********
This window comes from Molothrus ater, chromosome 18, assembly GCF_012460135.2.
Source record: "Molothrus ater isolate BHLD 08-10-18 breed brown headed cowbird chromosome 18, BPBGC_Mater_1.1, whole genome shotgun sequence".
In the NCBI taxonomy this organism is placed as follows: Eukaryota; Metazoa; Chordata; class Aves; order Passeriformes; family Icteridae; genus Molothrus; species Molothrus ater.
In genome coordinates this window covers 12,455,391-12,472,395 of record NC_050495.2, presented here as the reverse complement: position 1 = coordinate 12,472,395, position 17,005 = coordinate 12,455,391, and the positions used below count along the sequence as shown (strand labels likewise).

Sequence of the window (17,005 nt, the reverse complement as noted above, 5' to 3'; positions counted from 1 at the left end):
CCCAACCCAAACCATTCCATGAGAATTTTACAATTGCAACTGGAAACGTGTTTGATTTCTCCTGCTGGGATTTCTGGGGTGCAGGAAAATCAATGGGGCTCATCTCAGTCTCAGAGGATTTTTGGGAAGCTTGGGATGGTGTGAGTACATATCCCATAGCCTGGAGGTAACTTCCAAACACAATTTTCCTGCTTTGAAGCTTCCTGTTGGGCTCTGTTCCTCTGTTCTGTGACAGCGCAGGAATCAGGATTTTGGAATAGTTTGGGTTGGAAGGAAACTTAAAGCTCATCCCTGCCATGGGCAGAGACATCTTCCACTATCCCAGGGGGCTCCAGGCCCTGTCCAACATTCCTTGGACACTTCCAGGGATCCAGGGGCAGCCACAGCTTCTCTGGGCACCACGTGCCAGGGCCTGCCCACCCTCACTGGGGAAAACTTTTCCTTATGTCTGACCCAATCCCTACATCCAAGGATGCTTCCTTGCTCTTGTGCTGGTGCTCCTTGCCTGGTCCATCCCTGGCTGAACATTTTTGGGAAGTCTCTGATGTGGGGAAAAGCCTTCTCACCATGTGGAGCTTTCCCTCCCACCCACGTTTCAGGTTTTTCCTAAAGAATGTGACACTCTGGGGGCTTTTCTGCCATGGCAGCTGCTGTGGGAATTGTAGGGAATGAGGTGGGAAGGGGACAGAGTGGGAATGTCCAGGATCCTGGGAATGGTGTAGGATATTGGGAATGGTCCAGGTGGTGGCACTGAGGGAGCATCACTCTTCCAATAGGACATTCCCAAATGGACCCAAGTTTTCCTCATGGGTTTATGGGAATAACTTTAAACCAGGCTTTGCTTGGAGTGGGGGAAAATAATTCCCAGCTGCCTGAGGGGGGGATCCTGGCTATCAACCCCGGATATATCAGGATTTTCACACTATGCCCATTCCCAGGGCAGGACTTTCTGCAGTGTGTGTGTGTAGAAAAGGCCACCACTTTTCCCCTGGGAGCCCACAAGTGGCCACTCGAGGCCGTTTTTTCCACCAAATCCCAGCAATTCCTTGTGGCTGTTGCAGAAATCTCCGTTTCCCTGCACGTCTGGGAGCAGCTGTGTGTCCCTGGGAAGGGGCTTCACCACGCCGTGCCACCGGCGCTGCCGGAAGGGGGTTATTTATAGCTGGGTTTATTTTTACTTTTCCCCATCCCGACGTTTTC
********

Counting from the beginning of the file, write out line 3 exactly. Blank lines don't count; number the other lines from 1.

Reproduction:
In the NCBI taxonomy this organism is placed as follows: Eukaryota; Metazoa; Chordata; class Aves; order Passeriformes; family Icteridae; genus Molothrus; species Molothrus ater.